Post Author: Heather Godsey
“Overly educated, though not overly snobby. Interested in Friday night dates and Saturday adventures to quirky festivals while sharing a funnel cake. Foodie (but not a cook) with opinions on Bluegrass, bourbon, and Big 10 basketball. Easily won over by the perfect Manhattan or a glass of Chandon during cocktail hour, but not a homebody. … Side-show exhibit/Christian preacher chick pastoring college students while drinking lots of coffee. Attempting to narrarate the intersection of pop culture and theology in a way my publisher might think profitable.”
~ My OKCupid profile
Earlier this year, I sat with the Pastor Search committee of a congregation in a small but vibrant town in west Tennessee. It was a good conversation, but as our time wound down the committee chair blurted out a final question: “You know this isn’t really a good town for dating. I mean, most people here are already married and raising families.” She stumbled through the words, blushing, clearly not comfortable but feeling the need to say it out loud nonetheless. I wasn’t quite sure how to respond, but I knew what she meant. Would I be alright living there? At 36 and divorced, would the lack of a dating pool, the likelihood of having little to no love life, bother me?
I put on an easy smile, graciously assuring her that I wasn’t really worried about that. I’d compromised a great deal to be with my ex-husband and now I just wanted to do good work and be a good pastor in a community where I felt called and supported.
On the drive home though, I wondered. Was that really what I wanted? And if I did date again, what was I looking for this time around? Five hours across middle Tennessee affords one a great deal of time to meditate on these questions. This is what I decided.
- I’m an introvert and an only child who has, by necessity or choice, always spent quite a lot of time alone. I’m perfectly capable of seeing a movie, getting a drink, or having dinner on my own. I have a broad network of friends across the country and a few intimate friends with whom I trust my soul, but sometimes, sometimes I miss holding hands or sharing stories over a cocktail at the end of the day. My dog doesn’t care about politics or the amazing conversation I had with a student. He does, however, kiss on command; although it’s not quite the same.
- If I did date, it turns out that what I want this time is fun. I don’t want to spend every night on the couch arguing about what movie to choose from the Netflix queue or sitting in separate rooms with different books. I can do those things by myself. I want date nights out and live music and trips to the fainting goat festival. I want to get in the car on Friday evening and end up in Asheville for the weekend. I want to laugh and play and kiss in dark corners. And if all of this sounds a bit too rom-com, a bit too idealistic; well, it probably is. But here’s the thing — I’m not convinced I want to marry again and in the meantime I am simply not interested in working that hard.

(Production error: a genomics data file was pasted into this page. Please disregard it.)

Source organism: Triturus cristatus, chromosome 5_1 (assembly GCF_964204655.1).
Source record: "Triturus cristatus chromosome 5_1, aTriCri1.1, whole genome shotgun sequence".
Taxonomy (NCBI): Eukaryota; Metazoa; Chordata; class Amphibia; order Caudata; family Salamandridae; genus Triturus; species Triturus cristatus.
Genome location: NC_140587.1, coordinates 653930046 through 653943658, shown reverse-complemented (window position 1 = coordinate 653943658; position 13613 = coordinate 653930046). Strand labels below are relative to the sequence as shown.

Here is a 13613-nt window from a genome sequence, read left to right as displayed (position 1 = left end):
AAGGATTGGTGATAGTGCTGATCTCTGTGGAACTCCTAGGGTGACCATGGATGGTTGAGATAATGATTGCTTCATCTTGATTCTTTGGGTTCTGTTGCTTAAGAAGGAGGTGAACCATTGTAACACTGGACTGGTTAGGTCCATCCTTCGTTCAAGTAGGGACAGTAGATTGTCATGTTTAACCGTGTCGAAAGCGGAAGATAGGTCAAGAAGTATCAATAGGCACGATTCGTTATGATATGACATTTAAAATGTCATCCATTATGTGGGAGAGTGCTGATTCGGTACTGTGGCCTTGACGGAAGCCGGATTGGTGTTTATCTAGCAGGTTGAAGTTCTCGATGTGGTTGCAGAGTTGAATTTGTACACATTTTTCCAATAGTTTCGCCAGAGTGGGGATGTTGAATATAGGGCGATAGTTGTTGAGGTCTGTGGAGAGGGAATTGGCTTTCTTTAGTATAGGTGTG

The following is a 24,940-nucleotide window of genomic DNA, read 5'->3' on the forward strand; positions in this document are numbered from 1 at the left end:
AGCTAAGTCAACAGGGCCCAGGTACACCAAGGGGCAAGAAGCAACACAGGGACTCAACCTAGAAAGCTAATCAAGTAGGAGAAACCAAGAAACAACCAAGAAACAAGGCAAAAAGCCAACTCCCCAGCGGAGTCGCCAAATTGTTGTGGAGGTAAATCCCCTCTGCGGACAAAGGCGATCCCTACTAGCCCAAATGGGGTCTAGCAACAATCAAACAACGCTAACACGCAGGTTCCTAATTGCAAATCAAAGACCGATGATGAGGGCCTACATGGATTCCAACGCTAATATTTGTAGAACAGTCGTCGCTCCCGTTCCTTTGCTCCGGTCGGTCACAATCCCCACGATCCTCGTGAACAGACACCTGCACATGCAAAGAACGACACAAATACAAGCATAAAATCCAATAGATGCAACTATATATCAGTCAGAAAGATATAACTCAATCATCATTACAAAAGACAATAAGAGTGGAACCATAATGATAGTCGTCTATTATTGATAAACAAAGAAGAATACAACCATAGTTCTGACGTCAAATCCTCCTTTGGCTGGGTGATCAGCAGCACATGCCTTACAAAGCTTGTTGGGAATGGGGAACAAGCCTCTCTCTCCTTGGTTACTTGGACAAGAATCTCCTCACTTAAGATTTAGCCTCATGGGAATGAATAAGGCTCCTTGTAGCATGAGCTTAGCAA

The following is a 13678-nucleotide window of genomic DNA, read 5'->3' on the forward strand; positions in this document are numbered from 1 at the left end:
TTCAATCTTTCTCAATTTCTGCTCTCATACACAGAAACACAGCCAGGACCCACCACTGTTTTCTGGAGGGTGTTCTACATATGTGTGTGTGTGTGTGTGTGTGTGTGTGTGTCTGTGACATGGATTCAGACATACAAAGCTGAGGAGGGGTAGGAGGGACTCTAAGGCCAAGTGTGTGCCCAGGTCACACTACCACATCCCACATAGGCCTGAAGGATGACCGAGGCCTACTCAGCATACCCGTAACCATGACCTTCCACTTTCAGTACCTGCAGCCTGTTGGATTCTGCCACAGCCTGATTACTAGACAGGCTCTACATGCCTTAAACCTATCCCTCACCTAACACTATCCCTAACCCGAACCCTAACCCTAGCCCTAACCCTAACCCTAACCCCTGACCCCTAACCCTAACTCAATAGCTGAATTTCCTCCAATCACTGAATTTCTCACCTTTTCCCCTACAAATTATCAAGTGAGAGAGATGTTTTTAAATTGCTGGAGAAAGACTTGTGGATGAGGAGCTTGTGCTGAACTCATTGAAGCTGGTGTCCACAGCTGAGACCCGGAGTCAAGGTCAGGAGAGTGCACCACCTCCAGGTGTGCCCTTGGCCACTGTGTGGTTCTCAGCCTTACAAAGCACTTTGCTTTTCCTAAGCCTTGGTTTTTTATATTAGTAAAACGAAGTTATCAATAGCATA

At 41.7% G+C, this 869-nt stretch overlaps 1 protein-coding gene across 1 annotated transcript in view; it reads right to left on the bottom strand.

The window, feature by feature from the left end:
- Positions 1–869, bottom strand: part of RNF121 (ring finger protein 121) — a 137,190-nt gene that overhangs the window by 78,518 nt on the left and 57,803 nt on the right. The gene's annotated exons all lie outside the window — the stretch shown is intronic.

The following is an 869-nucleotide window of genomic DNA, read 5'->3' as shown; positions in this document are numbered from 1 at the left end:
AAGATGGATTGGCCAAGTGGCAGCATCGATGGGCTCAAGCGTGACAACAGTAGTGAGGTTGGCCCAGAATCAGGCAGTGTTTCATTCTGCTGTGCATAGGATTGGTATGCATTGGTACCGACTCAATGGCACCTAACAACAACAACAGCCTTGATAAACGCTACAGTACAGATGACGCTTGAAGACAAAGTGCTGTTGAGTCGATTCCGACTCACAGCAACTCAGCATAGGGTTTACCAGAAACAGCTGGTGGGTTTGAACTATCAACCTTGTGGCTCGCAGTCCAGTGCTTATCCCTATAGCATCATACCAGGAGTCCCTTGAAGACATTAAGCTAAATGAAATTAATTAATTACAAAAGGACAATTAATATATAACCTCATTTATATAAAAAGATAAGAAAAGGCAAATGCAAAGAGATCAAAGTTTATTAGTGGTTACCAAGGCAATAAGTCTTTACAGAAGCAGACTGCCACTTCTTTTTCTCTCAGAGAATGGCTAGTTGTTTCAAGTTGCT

In the spirit of testing the waters, I put a profile up on OKCupid, an online dating service whose basic service is free. I wasn’t really expecting a great deal, anticipating that someone my age and body type might not be a big draw, but curious nonetheless. It turns out that men who leave me messages can only write in text-speak, a habit which limits their ability to construct complex sentences and therefore say anything interesting. There are “nice guys” wondering why women always date the jerks (as if being “nice” entitles you to female romantic companionship.) There’s the creepy 65 year old man who assumes that the church has stunted my sexual development and would be happy to introduce me to all sorts of “intimate play.” And there’s the 22 year-old boy who “likes older women.” I’m sure that there are available quality, interesting, confident men out there, but they sure as heck aren’t on OKCupid.
It occurs to me that ultimately, I’m not all that disappointed in the lack of options. Rather, I keep returning to the question of intentional singleness, with all its Roman Catholic implications, and the ways in which single women have always been suspect in the church. For all that most Protestant congregations don’t seem to mind single clergy men, even the most liberal of mainlines prefer their clergy women married. It speaks to an inherent (maybe even unconscious) discomfort with women whose sexual possibilities aren’t contained by husband and family. We’re dangerous, we single clergywomen. Comfortable in our roles as leaders, in charge of ourselves and our bodies, we represent a cultural shift that the church, so used to being an institution built around family life, instinctively knows it isn’t really equipped for or interested in addressing.
I love the church. It nurtured and sustained me as a child, taught me to lead as a young adult, and continues to be a touchstone in my life. But I wonder if I’m in campus ministry not only because I love students, but because I realize on some level that non-traditional ministry may be the only way to follow my call and remain true to myself. And if I’m going to be perceived as dangerous regardless of reality, I might as well do it on my own terms.
Photo by Dan Barbus, http://www.flickr.com/photos/utnapistim/73429019/, May 12, 2013. Used by Creative Common License.